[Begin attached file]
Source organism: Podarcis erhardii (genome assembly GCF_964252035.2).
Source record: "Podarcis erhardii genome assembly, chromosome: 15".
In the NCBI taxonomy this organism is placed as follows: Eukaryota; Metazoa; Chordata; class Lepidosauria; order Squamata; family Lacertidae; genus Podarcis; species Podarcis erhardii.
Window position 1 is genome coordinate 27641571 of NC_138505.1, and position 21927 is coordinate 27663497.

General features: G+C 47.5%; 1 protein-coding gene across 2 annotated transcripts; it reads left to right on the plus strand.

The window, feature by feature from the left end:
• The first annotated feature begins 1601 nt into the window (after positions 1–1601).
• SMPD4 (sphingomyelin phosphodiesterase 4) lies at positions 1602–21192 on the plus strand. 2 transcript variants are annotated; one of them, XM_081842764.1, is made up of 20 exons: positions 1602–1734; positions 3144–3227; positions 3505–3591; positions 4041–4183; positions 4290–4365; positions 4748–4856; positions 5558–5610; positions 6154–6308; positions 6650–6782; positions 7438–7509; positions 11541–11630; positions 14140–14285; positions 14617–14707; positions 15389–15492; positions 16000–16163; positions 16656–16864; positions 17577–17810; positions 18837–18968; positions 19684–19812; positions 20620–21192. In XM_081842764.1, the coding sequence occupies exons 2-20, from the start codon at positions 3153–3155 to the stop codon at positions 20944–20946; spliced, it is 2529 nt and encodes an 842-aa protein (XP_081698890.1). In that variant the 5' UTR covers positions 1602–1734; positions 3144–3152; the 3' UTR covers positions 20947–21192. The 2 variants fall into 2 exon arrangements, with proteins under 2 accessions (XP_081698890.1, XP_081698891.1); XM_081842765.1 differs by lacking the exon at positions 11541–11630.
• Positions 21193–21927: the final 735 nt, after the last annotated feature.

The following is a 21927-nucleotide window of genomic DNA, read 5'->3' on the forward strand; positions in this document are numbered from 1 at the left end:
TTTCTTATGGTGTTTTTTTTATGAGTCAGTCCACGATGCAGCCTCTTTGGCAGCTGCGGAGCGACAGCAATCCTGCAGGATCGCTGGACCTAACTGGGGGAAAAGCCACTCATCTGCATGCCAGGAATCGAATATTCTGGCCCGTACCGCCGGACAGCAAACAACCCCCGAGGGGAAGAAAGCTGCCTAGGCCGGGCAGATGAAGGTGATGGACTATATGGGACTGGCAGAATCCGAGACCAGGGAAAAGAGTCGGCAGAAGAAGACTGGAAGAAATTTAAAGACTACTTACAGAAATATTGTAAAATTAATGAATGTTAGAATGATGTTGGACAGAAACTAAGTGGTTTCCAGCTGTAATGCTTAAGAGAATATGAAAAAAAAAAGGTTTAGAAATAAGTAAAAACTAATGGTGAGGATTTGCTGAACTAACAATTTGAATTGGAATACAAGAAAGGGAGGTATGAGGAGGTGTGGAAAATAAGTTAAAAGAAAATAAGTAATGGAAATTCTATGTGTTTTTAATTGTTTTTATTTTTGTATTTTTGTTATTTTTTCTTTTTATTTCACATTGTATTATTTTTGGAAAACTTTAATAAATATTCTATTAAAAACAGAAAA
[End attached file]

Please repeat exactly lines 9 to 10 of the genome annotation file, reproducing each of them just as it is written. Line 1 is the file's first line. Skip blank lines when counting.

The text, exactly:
• Positions 21193–21927: the final 735 nt, after the last annotated feature.

The following is a 21927-nucleotide window of genomic DNA, read 5'->3' on the forward strand; positions in this document are numbered from 1 at the left end: